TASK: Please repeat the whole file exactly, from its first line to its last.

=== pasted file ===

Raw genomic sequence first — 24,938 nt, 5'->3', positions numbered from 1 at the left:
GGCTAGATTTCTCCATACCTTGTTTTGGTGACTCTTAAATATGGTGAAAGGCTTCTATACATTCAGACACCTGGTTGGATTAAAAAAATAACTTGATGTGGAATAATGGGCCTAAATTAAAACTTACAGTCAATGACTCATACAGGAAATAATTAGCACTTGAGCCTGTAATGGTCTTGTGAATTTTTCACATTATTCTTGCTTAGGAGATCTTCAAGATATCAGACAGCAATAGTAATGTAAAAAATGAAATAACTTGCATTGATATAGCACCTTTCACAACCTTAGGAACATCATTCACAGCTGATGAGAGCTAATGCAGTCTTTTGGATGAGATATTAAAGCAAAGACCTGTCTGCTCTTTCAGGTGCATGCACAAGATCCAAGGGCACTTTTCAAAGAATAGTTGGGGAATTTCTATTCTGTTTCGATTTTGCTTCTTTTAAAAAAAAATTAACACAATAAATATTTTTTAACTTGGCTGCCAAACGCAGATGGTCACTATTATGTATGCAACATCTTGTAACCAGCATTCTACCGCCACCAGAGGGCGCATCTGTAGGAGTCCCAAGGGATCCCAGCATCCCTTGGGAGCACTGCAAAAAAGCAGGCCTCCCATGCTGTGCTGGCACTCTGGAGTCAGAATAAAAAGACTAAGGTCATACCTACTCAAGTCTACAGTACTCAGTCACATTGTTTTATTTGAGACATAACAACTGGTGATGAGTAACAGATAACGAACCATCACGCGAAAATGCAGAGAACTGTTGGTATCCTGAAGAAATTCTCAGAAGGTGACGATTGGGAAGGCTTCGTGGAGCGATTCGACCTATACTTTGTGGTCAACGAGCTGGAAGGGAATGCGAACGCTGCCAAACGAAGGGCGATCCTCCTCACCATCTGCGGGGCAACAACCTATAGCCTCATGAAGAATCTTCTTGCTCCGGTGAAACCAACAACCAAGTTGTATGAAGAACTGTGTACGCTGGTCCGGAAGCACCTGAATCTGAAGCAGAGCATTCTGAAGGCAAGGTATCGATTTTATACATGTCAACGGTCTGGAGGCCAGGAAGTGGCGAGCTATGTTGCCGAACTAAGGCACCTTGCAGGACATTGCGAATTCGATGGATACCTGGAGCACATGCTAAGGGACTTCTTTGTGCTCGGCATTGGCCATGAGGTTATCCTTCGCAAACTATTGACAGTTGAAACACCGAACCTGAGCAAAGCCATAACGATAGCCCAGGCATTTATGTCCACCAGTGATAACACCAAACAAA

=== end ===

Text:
Raw genomic sequence first — 24,938 nt, 5'->3', positions numbered from 1 at the left:
GGCTAGATTTCTCCATACCTTGTTTTGGTGACTCTTAAATATGGTGAAAGGCTTCTATACATTCAGACACCTGGTTGGATTAAAAAAATAACTTGATGTGGAATAATGGGCCTAAATTAAAACTTACAGTCAATGACTCATACAGGAAATAATTAGCACTTGAGCCTGTAATGGTCTTGTGAATTTTTCACATTATTCTTGCTTAGGAGATCTTCAAGATATCAGACAGCAATAGTAATGTAAAAAATGAAATAACTTGCATTGATATAGCACCTTTCACAACCTTAGGAACATCATTCACAGCTGATGAGAGCTAATGCAGTCTTTTGGATGAGATATTAAAGCAAAGACCTGTCTGCTCTTTCAGGTGCATGCACAAGATCCAAGGGCACTTTTCAAAGAATAGTTGGGGAATTTCTATTCTGTTTCGATTTTGCTTCTTTTAAAAAAAAATTAACACAATAAATATTTTTTAACTTGGCTGCCAAACGCAGATGGTCACTATTATGTATGCAACATCTTGTAACCAGCATTCTACCGCCACCAGAGGGCGCATCTGTAGGAGTCCCAAGGGATCCCAGCATCCCTTGGGAGCACTGCAAAAAAGCAGGCCTCCCATGCTGTGCTGGCACTCTGGAGTCAGAATAAAAAGACTAAGGTCATACCTACTCAAGTCTACAGTACTCAGTCACATTGTTTTATTTGAGACATAACAACTGGTGATGAGTAACAGATAACGAACCATCACGCGAAAATGCAGAGAACTGTTGGTATCCTGAAGAAATTCTCAGAAGGTGACGATTGGGAAGGCTTCGTGGAGCGATTCGACCTATACTTTGTGGTCAACGAGCTGGAAGGGAATGCGAACGCTGCCAAACGAAGGGCGATCCTCCTCACCATCTGCGGGGCAACAACCTATAGCCTCATGAAGAATCTTCTTGCTCCGGTGAAACCAACAACCAAGTTGTATGAAGAACTGTGTACGCTGGTCCGGAAGCACCTGAATCTGAAGCAGAGCATTCTGAAGGCAAGGTATCGATTTTATACATGTCAACGGTCTGGAGGCCAGGAAGTGGCGAGCTATGTTGCCGAACTAAGGCACCTTGCAGGACATTGCGAATTCGATGGATACCTGGAGCACATGCTAAGGGACTTCTTTGTGCTCGGCATTGGCCATGAGGTTATCCTTCGCAAACTATTGACAGTTGAAACACCGAACCTGAGCAAAGCCATAACGATAGCCCAGGCATTTATGTCCACCAGTGATAACACCAAACAAA